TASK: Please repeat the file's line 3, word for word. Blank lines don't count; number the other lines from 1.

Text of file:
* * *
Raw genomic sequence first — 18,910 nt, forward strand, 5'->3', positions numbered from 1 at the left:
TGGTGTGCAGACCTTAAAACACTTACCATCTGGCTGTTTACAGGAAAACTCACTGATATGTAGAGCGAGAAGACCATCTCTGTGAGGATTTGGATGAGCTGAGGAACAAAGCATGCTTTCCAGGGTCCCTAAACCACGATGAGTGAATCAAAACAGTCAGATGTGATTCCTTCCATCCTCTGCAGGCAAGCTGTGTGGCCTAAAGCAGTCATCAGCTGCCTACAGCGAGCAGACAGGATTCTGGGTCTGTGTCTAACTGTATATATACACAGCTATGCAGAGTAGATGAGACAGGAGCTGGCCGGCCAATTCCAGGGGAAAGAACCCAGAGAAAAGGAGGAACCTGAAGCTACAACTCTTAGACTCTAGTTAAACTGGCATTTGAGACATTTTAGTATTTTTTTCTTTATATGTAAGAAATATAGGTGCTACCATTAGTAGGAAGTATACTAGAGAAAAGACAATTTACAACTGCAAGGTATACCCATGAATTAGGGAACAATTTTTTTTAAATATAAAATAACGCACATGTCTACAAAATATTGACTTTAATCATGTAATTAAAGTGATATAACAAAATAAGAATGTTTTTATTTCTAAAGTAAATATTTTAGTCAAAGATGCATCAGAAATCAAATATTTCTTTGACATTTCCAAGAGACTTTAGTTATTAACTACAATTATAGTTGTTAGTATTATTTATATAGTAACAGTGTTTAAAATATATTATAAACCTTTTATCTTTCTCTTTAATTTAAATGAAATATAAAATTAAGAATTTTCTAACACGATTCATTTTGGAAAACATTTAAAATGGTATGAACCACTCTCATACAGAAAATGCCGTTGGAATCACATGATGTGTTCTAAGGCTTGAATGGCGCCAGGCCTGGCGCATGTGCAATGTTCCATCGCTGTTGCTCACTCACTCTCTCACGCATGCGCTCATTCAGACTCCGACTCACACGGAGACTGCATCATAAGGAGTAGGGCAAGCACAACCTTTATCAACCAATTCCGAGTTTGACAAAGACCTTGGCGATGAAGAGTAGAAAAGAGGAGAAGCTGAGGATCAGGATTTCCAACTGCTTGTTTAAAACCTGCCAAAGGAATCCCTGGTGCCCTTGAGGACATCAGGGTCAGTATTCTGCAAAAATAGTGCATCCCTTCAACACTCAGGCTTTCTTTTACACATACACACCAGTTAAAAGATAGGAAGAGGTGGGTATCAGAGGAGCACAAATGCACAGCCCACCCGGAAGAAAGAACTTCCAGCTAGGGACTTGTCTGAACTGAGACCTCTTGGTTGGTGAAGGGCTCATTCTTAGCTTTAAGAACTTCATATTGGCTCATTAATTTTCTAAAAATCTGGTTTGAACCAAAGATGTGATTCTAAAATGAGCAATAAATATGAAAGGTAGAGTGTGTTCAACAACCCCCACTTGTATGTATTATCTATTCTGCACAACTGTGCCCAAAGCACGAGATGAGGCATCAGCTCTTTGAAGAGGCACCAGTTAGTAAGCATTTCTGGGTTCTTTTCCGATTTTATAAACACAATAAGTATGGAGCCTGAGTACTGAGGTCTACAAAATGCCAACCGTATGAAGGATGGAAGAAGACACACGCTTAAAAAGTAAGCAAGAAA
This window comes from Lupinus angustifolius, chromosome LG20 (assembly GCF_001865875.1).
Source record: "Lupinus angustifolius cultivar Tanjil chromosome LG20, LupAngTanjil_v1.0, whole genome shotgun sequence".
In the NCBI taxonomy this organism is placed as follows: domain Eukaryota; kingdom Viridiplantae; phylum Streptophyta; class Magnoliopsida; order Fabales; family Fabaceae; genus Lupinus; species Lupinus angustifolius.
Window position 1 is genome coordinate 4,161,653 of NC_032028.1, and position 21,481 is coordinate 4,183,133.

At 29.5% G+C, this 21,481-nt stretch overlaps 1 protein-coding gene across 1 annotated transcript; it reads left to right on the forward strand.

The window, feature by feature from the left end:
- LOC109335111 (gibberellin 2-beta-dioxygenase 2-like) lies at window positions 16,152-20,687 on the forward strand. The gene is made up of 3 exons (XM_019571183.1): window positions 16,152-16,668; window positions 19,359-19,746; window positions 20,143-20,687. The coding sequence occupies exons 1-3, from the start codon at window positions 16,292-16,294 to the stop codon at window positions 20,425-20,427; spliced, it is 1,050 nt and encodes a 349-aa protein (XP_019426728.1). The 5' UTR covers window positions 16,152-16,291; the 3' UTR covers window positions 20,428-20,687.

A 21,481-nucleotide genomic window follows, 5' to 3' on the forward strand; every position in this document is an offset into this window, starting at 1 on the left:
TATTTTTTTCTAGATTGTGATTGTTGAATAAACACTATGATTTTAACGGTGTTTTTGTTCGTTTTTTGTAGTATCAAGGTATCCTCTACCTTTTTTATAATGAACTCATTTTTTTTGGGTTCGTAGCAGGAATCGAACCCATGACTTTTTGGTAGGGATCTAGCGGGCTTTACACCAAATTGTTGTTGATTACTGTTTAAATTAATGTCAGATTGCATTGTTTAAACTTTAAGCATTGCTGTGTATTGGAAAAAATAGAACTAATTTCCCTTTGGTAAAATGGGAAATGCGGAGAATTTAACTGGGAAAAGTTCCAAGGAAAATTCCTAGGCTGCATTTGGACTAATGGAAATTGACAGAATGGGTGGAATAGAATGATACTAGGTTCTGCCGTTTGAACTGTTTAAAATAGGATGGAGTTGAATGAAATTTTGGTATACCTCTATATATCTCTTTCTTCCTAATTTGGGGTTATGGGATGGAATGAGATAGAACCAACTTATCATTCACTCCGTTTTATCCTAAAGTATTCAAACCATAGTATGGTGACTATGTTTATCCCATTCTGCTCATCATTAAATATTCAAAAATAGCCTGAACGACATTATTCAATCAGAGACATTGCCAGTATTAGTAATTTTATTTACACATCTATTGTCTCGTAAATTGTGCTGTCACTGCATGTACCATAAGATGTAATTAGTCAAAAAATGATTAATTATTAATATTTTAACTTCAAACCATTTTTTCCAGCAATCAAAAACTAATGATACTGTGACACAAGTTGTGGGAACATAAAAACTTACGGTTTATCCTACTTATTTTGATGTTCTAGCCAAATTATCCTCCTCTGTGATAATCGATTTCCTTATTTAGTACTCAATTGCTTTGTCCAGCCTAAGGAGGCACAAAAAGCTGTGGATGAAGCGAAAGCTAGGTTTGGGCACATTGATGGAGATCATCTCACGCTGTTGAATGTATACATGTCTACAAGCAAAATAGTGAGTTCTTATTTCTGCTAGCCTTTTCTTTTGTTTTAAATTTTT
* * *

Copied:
This window comes from Lupinus angustifolius, chromosome LG20 (assembly GCF_001865875.1).